God likes to do things out in “nowhere”. Since he is God, this is his exclusive privilege. And it seems it brings him a sort of ticklish joy to do it. With this in mind, I should have expected Lakeland. If I had ever heard of it, that is. The Lakeland Outpouring is housed (technically) in about three massive pavilions next to the Florida Air Museum. A grassy field with treacherous potholes and sand for earth is our parking lot. A sign on the chain link fence prohibits food or drink beyond the entrance, but once you’re at that point, you can easily see the vendors hocking their hot dogs and sodas twenty feet away. Seems capitalism is inescapable. The hum of voices, music and anticipation leak from under the body of a white plastic skin hung over a steel skeleton. The impromptu church stretches out over about two and a half football fields worth of earth.
Walking into the tent, the atmosphere changes, something mixed with Spirit and expectation. The mixed murmurs of music and voices turn to a dull roar. Now we have to lean into each other’s ears to be heard. Looking up into the belly of the pavilion, the white tent reminds me of two airplane hangers, side by side. It’s the US, so the tent is air-conditioned. Fans exhale loudly into our left ears while we strain and hope to hear the practicing band over the din.
Large portions of the globe are represented here on any given night. Last night Sweden was the loudest. The Swedish youth took turns wearing their nation’s flag. Turning it vertically, they draped it across the shoulders like a cape, allowing the blue and yellow design to form a cross down their backs. They had strangely blonde hair and fierce abandon. I thought to myself that this sort of love of Jesus often comes from being one of few in a Jesus-less society. I wondered how alone they were as Christians in their Socialist country. I pictured them huddled together in some corner of Sweden, meeting in each other’s homes, the only ones who understood each other. The preacher called them onto the stage at one point during the evening. Their desperation and intensity was evident. They cried out under our prayers and fell prostrate under the Spirit, almost each of them parallel to the stage at one moment or another.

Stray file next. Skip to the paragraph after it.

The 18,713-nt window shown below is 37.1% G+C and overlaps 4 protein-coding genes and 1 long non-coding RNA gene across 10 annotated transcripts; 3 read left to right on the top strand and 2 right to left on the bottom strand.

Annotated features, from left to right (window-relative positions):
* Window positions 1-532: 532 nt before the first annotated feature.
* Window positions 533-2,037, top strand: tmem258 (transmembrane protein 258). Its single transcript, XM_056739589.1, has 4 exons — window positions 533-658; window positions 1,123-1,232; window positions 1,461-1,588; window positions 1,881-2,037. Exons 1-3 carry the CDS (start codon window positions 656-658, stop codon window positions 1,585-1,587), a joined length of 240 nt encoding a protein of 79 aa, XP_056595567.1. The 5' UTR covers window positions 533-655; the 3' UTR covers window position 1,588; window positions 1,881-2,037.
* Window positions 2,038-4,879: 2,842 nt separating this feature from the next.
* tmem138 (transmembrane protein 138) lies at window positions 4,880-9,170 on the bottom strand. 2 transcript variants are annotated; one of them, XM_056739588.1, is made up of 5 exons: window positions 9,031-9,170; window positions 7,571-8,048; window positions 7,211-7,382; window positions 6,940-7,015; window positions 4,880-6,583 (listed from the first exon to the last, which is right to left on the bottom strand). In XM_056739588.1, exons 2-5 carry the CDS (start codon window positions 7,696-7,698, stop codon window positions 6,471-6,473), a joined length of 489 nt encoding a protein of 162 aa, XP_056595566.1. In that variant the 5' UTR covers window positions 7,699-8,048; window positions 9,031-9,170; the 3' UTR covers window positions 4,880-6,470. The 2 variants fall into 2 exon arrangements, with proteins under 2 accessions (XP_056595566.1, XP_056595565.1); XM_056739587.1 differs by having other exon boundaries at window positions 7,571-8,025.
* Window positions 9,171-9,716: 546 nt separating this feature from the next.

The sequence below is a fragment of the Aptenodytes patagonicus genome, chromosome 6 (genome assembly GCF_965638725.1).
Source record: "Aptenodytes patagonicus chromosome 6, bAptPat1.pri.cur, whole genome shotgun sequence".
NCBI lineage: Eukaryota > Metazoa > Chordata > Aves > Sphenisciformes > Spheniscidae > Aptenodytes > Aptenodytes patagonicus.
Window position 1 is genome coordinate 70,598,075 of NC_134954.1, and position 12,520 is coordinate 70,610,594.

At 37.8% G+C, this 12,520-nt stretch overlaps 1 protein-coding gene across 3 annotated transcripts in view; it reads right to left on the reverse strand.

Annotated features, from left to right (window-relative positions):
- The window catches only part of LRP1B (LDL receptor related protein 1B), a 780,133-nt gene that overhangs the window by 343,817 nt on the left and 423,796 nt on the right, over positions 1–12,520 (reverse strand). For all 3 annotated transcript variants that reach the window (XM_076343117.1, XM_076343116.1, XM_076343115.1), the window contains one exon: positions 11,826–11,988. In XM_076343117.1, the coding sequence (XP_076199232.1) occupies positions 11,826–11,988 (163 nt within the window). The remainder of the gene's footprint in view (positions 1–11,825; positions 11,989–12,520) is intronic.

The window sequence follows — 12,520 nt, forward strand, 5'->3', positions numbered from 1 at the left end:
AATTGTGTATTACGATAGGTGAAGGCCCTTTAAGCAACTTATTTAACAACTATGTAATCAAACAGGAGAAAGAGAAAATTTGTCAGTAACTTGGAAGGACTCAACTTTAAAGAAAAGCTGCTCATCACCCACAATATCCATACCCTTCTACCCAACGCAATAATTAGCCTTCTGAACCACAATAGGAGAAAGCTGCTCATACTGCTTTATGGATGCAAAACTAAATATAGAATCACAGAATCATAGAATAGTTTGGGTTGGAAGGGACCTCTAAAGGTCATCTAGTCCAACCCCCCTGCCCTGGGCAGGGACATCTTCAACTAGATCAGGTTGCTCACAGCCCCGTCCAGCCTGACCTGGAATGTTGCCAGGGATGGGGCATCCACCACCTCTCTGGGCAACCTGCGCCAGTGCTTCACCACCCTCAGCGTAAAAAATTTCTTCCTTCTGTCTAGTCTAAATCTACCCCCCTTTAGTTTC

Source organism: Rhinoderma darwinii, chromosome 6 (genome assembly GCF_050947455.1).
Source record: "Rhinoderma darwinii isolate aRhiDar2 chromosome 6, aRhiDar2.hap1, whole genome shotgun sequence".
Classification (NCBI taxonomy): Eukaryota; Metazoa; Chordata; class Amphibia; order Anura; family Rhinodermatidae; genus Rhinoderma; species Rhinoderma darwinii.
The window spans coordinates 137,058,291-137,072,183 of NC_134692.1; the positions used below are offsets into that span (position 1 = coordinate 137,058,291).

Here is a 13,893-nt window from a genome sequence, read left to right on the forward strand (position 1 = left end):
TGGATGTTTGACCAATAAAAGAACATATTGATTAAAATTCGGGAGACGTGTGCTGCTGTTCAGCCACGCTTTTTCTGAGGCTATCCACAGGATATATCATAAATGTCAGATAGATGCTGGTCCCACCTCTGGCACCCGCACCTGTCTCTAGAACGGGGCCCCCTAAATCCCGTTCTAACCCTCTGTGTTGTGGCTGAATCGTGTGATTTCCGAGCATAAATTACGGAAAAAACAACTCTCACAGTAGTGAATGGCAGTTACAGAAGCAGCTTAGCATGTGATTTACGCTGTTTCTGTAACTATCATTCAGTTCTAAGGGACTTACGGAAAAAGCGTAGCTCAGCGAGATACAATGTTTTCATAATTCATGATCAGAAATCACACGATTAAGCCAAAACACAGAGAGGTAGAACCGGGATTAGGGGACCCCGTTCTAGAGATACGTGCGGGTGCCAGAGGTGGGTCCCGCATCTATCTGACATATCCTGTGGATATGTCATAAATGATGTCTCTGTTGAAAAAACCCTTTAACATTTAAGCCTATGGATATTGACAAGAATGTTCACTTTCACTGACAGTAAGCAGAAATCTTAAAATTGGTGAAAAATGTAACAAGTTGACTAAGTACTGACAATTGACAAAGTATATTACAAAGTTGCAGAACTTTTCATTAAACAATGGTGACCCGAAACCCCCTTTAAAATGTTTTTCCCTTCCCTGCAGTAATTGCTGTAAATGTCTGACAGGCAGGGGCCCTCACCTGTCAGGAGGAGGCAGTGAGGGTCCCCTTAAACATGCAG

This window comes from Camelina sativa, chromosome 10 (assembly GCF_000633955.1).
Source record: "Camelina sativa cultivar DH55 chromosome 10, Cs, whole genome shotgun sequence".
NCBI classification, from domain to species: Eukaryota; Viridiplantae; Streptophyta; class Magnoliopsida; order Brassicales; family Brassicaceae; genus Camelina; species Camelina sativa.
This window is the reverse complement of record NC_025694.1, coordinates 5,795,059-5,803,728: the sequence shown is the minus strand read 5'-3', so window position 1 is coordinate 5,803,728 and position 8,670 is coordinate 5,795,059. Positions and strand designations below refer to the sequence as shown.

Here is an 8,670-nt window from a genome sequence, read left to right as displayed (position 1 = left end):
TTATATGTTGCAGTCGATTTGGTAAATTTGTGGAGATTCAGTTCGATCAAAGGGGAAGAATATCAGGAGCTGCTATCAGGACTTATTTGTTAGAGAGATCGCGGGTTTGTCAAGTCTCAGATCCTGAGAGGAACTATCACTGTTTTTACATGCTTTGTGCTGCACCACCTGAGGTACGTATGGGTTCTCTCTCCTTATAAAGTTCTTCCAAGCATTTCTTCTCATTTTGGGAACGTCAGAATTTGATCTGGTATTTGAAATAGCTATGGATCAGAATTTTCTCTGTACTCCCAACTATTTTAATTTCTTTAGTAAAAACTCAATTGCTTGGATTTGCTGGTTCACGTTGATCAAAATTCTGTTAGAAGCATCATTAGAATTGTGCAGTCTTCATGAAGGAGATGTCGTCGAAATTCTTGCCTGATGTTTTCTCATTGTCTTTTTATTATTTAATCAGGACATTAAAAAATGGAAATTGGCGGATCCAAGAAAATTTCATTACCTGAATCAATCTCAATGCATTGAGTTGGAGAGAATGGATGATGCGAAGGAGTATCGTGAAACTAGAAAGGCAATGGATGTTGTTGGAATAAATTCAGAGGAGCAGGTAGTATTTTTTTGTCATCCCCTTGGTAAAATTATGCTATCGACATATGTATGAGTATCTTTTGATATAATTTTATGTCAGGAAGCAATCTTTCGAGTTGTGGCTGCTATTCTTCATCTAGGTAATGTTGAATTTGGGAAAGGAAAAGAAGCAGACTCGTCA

In the tent, I am more aware of people with injuries – limps, crutches, wheelchairs – and I find myself thinking they should not be that way. The power of God to heal seems more accessible here. But why? Perhaps because someone else came here before me and believed first. I’m not sure. I can tell that possibilities surround us. Anyone I could approach in this place would need prayer: the people behind me, in front of me, next to me. I am aware of my belief and my unbelief. I want to pray for the ones I see because I know God can heal. But will he? Marlene and I prayed for a woman’s toe and her pain left, most or all the way. Thank you God! I had pain in my back and I could tell it was for someone around me. I finally found the man who had the back pain I was feeling. I prayed for him once and nothing. We talked through some of the blocks, another seat neighbor prayed for him, my sympathetic back pain returned, I prayed for him again, and by the time we left that night, the back pain he had since he was five years old was getting better. Praise God! Josh and I prayed for a woman at Wal-Mart with pain in her both her knees. When we were done, her pain was still there. The steel body of Wal-Mart apparently did not house the same power or pulsing expectation. But why not? God is the same everywhere though, right? It’s so hard to know why some are healed and some aren’t. Is it lack of faith, unforgiveness, God’s will? There is so much I still don't understand. But I want to be bold. I've seen God heal. I've experienced his healing for myself. I'm going to tell the stories, remind myself of how great he is, and expect him to move in power again and again.
More to come...